The Russian Embassy in Washington didn’t immediately respond to requests for comment.

Army of botnets

Authorities in the U.S. say they have linked Levashov to a series of powerful botnets, or networks of hijacked computers, that were capable of pumping out billions of spam emails. An indictment unsealed last year said he commanded the sprawling Kelihos botnet, which at times allegedly involved more than 100,000 compromised computers that sent phony emails advertising counterfeit drugs, harvested users’ logins and installed malware that intercepted bank account passwords.

On a typical day, the network would generate and distribute more than 2,500 spam emails, according to the indictment.

Levashov’s lawyers have alleged the case is politically motivated and that the U.S. wants him for reasons beyond his alleged cybercrimes. They had argued that he should be tried in Spain instead, and pointed to evidence showing that he gained access to Russian state secrets while studying in St. Petersburg.

Levashov’s U.S.-based lawyer, Igor Litvak, didn’t return emails or calls seeking comment Friday.

Google’s AI Push Comes with Plenty of People Problems

Google CEO Sundar Pichai recently declared that artificial intelligence fueled by powerful computers was more important to humanity than fire or electricity. And yet the search giant increasingly faces a variety of messy people problems as well.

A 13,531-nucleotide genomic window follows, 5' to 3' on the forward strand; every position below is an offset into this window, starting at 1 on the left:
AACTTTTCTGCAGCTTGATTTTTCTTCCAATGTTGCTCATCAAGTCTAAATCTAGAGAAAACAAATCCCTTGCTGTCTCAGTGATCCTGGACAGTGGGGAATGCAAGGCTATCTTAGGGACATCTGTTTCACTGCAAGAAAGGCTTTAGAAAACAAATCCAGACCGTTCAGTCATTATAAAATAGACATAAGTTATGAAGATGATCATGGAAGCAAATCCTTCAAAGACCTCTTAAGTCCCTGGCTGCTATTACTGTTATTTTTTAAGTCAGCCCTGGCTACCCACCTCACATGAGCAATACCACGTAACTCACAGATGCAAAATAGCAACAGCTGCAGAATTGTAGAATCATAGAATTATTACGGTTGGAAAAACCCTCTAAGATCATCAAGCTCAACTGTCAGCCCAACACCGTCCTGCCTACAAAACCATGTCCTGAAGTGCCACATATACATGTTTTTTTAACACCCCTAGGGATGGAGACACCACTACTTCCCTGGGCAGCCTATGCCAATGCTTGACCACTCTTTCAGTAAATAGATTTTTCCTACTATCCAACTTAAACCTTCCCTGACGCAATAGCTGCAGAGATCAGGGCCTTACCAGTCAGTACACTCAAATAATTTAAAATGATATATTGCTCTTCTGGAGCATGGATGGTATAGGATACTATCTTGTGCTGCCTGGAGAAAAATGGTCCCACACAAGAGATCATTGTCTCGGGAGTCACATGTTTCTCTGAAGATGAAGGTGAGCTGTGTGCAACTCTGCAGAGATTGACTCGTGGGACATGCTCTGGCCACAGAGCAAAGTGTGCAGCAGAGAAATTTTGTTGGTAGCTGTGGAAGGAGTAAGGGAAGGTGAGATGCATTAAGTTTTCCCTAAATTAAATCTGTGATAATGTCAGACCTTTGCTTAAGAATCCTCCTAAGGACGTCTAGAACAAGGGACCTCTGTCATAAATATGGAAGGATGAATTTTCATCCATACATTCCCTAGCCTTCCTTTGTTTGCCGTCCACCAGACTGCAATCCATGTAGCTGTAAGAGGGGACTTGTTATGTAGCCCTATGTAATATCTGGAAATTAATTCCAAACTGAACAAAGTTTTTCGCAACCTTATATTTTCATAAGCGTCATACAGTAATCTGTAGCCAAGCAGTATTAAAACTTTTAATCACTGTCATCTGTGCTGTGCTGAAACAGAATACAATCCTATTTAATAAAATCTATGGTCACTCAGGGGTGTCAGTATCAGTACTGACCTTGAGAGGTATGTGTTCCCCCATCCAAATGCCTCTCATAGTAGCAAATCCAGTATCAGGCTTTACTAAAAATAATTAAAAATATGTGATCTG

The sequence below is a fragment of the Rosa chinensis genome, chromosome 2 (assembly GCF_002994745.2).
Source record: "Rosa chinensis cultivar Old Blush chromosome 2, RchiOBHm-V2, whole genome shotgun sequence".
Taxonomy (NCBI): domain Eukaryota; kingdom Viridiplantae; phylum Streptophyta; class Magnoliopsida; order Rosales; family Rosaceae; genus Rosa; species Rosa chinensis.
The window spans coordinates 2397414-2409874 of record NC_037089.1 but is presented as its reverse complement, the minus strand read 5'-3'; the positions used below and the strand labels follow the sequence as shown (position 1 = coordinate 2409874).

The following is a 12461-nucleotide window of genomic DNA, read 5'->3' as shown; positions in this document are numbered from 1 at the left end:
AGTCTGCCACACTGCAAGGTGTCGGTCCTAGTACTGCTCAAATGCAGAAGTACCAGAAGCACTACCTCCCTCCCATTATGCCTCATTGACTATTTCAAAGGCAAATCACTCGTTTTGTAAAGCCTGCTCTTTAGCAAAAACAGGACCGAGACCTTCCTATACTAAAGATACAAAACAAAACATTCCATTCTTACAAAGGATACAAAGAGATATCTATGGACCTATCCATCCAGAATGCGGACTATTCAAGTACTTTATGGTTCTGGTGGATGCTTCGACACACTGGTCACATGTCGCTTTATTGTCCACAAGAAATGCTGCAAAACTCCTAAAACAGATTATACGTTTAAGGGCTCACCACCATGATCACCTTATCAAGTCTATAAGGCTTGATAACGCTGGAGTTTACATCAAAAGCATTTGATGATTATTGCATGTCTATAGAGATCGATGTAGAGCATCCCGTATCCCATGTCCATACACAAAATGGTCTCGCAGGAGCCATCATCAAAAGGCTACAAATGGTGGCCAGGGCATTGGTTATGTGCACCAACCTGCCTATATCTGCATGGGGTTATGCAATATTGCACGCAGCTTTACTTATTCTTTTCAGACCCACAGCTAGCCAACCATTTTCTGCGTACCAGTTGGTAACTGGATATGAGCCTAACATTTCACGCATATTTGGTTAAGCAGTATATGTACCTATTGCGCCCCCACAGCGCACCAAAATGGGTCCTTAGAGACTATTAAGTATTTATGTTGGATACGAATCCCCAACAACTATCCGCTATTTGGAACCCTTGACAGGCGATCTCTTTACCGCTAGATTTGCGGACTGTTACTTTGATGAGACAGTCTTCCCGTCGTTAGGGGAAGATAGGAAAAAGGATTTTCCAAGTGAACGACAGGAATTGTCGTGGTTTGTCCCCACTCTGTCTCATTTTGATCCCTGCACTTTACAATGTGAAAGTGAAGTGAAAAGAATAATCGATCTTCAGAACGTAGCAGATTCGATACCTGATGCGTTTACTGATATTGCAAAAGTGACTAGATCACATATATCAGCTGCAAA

The company has vowed to employ thousands of human checkers just to catch rogue YouTube posters, Russian bots and other purveyors of unsavory content. It’s also on a buying spree to find office space for its burgeoning workforce in pricey Silicon Valley. 

For a company that built its success on using faceless algorithms to automate many human tasks, this focus on people presents something of a conundrum. Yet it’s also a necessary one as lawmakers ramp up the pressure on Google to deter foreign powers from abusing its platforms and its YouTube unit draws fire for offensive videos , particularly ones aimed at younger audiences.

In the latest quarter alone, Google parent Alphabet Inc. added 2,009 workers, for a total of 80,110. Over the last three years, it hired a net 2,245 people per quarter on average. That’s nearly 173 per week, or 25 people per day.

Some of the extra workers this year will come from its vow to have 10,000 workers across Google snooping out content policy violations that computers can’t catch on their own, representing “significant growth” in personnel.

Alphabet on Thursday reported a fourth-quarter loss of $3.02 billion, after reporting a profit in the same period a year earlier.